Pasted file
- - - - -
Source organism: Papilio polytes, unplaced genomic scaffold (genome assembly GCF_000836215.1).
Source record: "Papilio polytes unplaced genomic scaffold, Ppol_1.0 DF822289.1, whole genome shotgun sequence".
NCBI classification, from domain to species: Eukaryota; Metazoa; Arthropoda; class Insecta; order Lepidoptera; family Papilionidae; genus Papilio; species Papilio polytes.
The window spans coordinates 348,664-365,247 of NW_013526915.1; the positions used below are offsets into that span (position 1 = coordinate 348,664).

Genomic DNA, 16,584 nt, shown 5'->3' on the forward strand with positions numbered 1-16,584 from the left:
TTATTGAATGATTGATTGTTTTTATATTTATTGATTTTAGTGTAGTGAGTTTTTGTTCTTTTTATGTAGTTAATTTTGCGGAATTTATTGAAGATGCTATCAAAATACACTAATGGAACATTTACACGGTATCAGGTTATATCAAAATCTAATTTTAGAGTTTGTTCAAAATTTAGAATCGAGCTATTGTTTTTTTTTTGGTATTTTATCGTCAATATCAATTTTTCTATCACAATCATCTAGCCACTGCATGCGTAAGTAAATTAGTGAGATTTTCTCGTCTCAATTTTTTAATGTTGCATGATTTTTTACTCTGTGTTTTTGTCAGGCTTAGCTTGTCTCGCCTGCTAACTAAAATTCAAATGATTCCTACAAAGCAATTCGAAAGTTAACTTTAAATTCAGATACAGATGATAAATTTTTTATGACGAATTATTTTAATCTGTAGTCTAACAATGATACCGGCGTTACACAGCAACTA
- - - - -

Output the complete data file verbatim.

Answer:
Source organism: Papilio polytes, unplaced genomic scaffold (genome assembly GCF_000836215.1).
Source record: "Papilio polytes unplaced genomic scaffold, Ppol_1.0 DF822289.1, whole genome shotgun sequence".
NCBI classification, from domain to species: Eukaryota; Metazoa; Arthropoda; class Insecta; order Lepidoptera; family Papilionidae; genus Papilio; species Papilio polytes.
The window spans coordinates 348,664-365,247 of NW_013526915.1; the positions used below are offsets into that span (position 1 = coordinate 348,664).

Genomic DNA, 16,584 nt, shown 5'->3' on the forward strand with positions numbered 1-16,584 from the left:
TTATTGAATGATTGATTGTTTTTATATTTATTGATTTTAGTGTAGTGAGTTTTTGTTCTTTTTATGTAGTTAATTTTGCGGAATTTATTGAAGATGCTATCAAAATACACTAATGGAACATTTACACGGTATCAGGTTATATCAAAATCTAATTTTAGAGTTTGTTCAAAATTTAGAATCGAGCTATTGTTTTTTTTTTGGTATTTTATCGTCAATATCAATTTTTCTATCACAATCATCTAGCCACTGCATGCGTAAGTAAATTAGTGAGATTTTCTCGTCTCAATTTTTTAATGTTGCATGATTTTTTACTCTGTGTTTTTGTCAGGCTTAGCTTGTCTCGCCTGCTAACTAAAATTCAAATGATTCCTACAAAGCAATTCGAAAGTTAACTTTAAATTCAGATACAGATGATAAATTTTTTATGACGAATTATTTTAATCTGTAGTCTAACAATGATACCGGCGTTACACAGCAACTA